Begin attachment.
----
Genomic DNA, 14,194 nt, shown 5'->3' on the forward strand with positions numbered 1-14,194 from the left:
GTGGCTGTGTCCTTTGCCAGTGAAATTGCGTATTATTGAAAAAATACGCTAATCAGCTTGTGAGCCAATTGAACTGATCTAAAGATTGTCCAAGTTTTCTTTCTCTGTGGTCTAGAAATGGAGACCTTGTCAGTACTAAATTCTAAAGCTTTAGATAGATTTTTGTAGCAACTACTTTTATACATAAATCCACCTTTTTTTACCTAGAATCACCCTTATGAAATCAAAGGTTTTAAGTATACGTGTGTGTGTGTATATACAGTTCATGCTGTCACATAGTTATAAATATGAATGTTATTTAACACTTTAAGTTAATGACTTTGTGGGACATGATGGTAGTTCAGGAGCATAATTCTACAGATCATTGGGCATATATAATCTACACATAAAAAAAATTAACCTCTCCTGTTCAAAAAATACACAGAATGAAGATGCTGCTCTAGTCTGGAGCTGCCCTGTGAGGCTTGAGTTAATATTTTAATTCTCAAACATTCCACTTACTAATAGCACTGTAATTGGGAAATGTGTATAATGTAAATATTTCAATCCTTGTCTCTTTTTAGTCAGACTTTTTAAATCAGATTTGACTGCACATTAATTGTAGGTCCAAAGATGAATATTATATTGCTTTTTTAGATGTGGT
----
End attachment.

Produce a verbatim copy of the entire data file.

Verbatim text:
Genomic DNA, 14,194 nt, shown 5'->3' on the forward strand with positions numbered 1-14,194 from the left:
GTGGCTGTGTCCTTTGCCAGTGAAATTGCGTATTATTGAAAAAATACGCTAATCAGCTTGTGAGCCAATTGAACTGATCTAAAGATTGTCCAAGTTTTCTTTCTCTGTGGTCTAGAAATGGAGACCTTGTCAGTACTAAATTCTAAAGCTTTAGATAGATTTTTGTAGCAACTACTTTTATACATAAATCCACCTTTTTTTACCTAGAATCACCCTTATGAAATCAAAGGTTTTAAGTATACGTGTGTGTGTGTATATACAGTTCATGCTGTCACATAGTTATAAATATGAATGTTATTTAACACTTTAAGTTAATGACTTTGTGGGACATGATGGTAGTTCAGGAGCATAATTCTACAGATCATTGGGCATATATAATCTACACATAAAAAAAATTAACCTCTCCTGTTCAAAAAATACACAGAATGAAGATGCTGCTCTAGTCTGGAGCTGCCCTGTGAGGCTTGAGTTAATATTTTAATTCTCAAACATTCCACTTACTAATAGCACTGTAATTGGGAAATGTGTATAATGTAAATATTTCAATCCTTGTCTCTTTTTAGTCAGACTTTTTAAATCAGATTTGACTGCACATTAATTGTAGGTCCAAAGATGAATATTATATTGCTTTTTTAGATGTGGT